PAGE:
The Price of Peace: Why Japan Scrapped A $4.2bn US Missile System (excerpt)
(Source: Nikkei Asian Review; published August 5, 2020)
By Rieko Miki
TOKYO --- Japanese Defense Minister Taro Kono was seething after a June 3 briefing in his office. "Why didn't you figure that out sooner?" he snapped.

Officials had just learned of a critical flaw in a U.S.-made missile defense system that would derail a multibillion-dollar defense deal.

Three years previously, Japan had decided to buy the $4.2 billion system, known as Aegis Ashore, amid a fusillade of missile launches by North Korea -- not to mention veiled threats by U.S. President Donald Trump that its allies should spend more on their defenses, and buy American.

But now the Department of Defense was saying it would cost 200 billion yen ($1.89 billion) and take 12 years to fix a problem with the Aegis booster rocket, the one that Japanese officials had just discovered.

It turned out these boosters could fall in a much wider arc than previous estimates suggested, potentially hitting nearby residential areas in Yamaguchi and Akita prefectures where the system was to be based. Defense Ministry officials had only learned of the defect before informing Kono, who was furious.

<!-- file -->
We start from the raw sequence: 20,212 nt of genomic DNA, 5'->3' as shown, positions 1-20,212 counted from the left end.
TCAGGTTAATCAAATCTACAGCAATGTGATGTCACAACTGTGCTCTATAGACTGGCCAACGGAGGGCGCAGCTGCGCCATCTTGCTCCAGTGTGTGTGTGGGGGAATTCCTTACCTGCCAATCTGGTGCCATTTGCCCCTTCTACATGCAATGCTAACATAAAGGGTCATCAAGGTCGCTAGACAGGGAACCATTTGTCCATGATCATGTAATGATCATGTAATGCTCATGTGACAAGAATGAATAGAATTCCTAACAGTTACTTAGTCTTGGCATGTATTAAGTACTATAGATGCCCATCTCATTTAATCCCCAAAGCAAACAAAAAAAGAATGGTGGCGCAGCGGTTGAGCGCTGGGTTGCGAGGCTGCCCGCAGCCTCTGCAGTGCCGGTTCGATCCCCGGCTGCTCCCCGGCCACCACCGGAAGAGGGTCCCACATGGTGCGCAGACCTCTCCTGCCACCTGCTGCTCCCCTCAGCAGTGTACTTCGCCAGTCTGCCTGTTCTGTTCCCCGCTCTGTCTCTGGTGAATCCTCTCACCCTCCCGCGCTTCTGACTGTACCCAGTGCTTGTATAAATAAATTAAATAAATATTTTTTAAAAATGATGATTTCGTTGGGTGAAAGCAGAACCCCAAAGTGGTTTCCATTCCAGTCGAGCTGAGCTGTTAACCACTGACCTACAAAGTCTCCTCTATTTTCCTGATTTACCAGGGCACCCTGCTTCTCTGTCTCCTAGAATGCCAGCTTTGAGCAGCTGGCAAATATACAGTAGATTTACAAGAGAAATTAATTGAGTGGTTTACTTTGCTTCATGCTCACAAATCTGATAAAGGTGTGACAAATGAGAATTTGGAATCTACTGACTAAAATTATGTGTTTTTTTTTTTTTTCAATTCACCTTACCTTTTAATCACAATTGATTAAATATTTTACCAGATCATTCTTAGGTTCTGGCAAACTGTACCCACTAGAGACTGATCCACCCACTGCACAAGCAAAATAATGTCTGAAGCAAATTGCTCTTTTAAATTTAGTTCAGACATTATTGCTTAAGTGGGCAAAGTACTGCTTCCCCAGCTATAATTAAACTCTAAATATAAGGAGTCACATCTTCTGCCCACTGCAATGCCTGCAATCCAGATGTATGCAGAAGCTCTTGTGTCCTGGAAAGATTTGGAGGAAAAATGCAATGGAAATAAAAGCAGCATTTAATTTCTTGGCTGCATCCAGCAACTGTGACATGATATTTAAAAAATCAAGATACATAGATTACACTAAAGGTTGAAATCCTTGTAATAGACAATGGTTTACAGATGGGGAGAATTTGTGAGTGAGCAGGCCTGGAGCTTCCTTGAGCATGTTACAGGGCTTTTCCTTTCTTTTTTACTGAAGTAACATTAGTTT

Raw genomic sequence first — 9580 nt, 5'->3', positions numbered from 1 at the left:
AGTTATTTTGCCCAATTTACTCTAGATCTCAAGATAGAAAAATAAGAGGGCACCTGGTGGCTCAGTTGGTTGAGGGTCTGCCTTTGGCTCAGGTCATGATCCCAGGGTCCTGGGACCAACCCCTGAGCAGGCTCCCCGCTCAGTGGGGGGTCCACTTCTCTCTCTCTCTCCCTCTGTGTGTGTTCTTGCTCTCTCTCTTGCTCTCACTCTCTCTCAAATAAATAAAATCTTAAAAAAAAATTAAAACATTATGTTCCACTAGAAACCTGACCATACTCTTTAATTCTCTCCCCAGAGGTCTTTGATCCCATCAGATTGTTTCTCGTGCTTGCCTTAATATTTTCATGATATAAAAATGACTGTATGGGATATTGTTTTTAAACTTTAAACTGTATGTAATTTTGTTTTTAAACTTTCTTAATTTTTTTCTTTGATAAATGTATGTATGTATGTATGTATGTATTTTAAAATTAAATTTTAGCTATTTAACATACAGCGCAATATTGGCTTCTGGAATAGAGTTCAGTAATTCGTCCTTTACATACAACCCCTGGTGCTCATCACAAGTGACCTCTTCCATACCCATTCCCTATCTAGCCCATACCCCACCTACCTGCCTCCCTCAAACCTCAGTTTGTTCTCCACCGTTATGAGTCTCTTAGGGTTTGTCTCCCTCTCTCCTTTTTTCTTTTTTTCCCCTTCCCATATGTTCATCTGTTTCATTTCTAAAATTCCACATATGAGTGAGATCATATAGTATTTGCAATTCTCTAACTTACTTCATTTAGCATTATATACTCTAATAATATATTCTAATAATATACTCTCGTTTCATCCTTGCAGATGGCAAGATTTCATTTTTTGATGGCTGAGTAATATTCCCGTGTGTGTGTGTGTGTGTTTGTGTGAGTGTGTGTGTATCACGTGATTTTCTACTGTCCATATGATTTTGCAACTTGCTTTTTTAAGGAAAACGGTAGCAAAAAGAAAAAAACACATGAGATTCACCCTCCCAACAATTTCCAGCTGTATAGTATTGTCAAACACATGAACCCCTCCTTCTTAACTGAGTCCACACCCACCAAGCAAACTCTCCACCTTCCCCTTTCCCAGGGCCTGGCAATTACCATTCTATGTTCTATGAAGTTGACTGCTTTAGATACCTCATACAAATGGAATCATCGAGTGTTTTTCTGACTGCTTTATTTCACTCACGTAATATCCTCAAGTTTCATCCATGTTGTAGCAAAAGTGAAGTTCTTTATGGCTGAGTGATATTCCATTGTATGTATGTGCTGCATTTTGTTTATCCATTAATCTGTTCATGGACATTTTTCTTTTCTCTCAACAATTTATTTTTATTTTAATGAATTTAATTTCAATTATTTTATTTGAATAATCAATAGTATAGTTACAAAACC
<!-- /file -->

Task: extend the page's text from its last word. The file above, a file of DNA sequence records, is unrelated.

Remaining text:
In a previous era, canceling the project would have been off the table. Costly, often delayed armaments were part of the price Tokyo paid for its U.S. alliance, which dates from a 1960 treaty signed by current Prime Minister Shinzo Abe's grandfather. Japan's reliance on Washington to ensure security has undergirded decades of Japanese pacifism and low defense expenditures.

But it has become clear that times have changed. The day after he was briefed, Kono went to Prime Minister Abe's office and told him, "We've just learned the system has a critical flaw. We cannot proceed with this plan."
Japan decided to buy the controversial Aegis Ashore missile defense system in 2017, in an overture of support towards the Trump administration. © Getty Images

Abe was surprised, but, persuaded by Kono's certainty, made the unusual decision to cancel the system. (end of excerpt)

Click here for the full story, on the Nikkei Asian Review website.


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